In Annie Ernaux’s The Years — her extraordinary act of collective autobiography —the ‘I’ disappears. Her memoir becomes the memoir of France since the war: each year of the author’s life is evoked in a collage of memories, images and historical fragments. Apart from a handful of photographs, in which Ernaux is the dispassionately observed ‘she’, the self is erased and in its place an ambiguous ‘we’ narrates the flow of years and the slippage of time.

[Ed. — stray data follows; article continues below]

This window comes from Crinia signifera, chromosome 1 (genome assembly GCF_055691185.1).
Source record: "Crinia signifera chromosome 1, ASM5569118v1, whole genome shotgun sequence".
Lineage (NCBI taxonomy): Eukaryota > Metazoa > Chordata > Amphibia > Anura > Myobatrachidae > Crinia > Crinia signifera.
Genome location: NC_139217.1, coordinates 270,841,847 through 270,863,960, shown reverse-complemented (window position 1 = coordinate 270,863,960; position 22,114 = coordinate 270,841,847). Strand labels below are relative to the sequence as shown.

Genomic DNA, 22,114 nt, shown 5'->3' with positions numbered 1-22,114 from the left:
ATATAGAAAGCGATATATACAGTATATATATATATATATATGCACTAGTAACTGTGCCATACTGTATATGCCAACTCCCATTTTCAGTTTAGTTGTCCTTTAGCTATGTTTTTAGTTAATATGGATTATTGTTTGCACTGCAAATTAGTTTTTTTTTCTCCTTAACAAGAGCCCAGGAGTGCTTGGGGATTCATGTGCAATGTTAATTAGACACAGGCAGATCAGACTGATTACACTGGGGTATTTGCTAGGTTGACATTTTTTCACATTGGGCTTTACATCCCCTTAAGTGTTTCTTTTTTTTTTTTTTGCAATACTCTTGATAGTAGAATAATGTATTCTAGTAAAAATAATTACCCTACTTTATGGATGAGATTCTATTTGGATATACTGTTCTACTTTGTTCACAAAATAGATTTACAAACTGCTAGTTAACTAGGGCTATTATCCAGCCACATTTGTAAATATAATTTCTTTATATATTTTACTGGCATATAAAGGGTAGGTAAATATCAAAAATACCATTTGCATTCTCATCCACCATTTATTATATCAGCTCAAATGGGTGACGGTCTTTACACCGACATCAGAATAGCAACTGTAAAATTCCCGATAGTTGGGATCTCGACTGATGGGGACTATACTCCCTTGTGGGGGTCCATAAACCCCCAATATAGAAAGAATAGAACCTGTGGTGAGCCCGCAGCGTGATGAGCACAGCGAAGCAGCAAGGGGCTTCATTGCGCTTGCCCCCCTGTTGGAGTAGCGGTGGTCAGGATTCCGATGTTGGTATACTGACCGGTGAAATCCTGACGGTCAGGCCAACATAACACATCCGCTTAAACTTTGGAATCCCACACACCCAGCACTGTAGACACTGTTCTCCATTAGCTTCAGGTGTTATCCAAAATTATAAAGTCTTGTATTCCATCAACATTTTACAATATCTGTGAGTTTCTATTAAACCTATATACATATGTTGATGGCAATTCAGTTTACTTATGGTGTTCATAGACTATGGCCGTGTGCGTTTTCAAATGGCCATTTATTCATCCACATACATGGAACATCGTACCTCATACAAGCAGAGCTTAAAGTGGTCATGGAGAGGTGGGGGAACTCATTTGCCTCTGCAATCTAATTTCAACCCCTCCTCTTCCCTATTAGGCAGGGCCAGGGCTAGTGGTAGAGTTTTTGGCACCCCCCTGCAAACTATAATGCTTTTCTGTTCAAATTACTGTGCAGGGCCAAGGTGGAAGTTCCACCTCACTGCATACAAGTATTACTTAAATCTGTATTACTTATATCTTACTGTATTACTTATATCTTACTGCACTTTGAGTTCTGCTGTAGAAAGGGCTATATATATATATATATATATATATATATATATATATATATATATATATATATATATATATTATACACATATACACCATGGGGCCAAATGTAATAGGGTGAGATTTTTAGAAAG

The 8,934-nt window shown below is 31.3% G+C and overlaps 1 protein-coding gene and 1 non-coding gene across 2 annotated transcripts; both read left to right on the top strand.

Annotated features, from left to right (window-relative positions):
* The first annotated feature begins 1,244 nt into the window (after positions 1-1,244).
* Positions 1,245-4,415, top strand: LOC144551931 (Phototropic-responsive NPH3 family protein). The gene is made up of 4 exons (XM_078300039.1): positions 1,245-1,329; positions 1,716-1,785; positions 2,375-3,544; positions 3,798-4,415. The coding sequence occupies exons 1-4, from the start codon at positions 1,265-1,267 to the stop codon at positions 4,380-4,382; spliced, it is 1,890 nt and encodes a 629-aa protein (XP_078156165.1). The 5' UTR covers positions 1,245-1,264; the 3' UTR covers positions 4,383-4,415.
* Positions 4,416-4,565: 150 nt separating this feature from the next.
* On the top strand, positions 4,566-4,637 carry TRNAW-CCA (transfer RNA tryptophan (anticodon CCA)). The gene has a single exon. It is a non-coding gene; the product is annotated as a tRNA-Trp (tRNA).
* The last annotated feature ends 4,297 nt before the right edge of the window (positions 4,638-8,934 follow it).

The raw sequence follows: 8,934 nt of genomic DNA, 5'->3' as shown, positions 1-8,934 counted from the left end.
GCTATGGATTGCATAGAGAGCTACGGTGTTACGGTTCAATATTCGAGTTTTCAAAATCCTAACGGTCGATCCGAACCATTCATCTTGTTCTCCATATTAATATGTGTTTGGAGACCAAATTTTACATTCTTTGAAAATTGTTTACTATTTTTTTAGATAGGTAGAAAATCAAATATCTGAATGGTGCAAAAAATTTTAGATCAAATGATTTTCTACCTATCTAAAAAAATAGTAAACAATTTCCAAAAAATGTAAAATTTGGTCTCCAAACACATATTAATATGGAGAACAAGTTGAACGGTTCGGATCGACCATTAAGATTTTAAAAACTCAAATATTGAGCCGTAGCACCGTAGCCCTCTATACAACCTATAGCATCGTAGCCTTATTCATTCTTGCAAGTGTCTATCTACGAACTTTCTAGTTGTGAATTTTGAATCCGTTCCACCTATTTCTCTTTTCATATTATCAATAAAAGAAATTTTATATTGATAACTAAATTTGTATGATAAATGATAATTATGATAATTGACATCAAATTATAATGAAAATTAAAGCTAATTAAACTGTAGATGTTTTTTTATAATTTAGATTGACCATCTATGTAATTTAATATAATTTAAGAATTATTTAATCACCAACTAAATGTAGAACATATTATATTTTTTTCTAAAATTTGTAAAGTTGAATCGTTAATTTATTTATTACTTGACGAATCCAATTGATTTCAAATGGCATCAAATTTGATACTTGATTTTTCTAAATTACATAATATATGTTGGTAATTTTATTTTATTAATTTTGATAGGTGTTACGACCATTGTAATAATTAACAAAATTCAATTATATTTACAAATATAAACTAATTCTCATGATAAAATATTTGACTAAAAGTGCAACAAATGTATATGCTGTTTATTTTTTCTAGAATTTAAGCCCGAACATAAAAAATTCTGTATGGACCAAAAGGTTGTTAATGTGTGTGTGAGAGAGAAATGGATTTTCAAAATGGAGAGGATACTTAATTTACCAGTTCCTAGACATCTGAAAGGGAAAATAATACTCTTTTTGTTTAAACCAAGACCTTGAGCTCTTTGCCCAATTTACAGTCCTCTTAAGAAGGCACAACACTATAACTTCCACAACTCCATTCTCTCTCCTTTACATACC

In I Remain in Darkness, the ‘I’ is everywhere, yet it is still a treacherous word. In this work of shocking honesty and intimacy, Ernaux bears witness to her mother’s final years of living and dying with dementia. The text is an unedited collection of Ernaux’s observations and feelings, written at the time hastily on scraps of paper.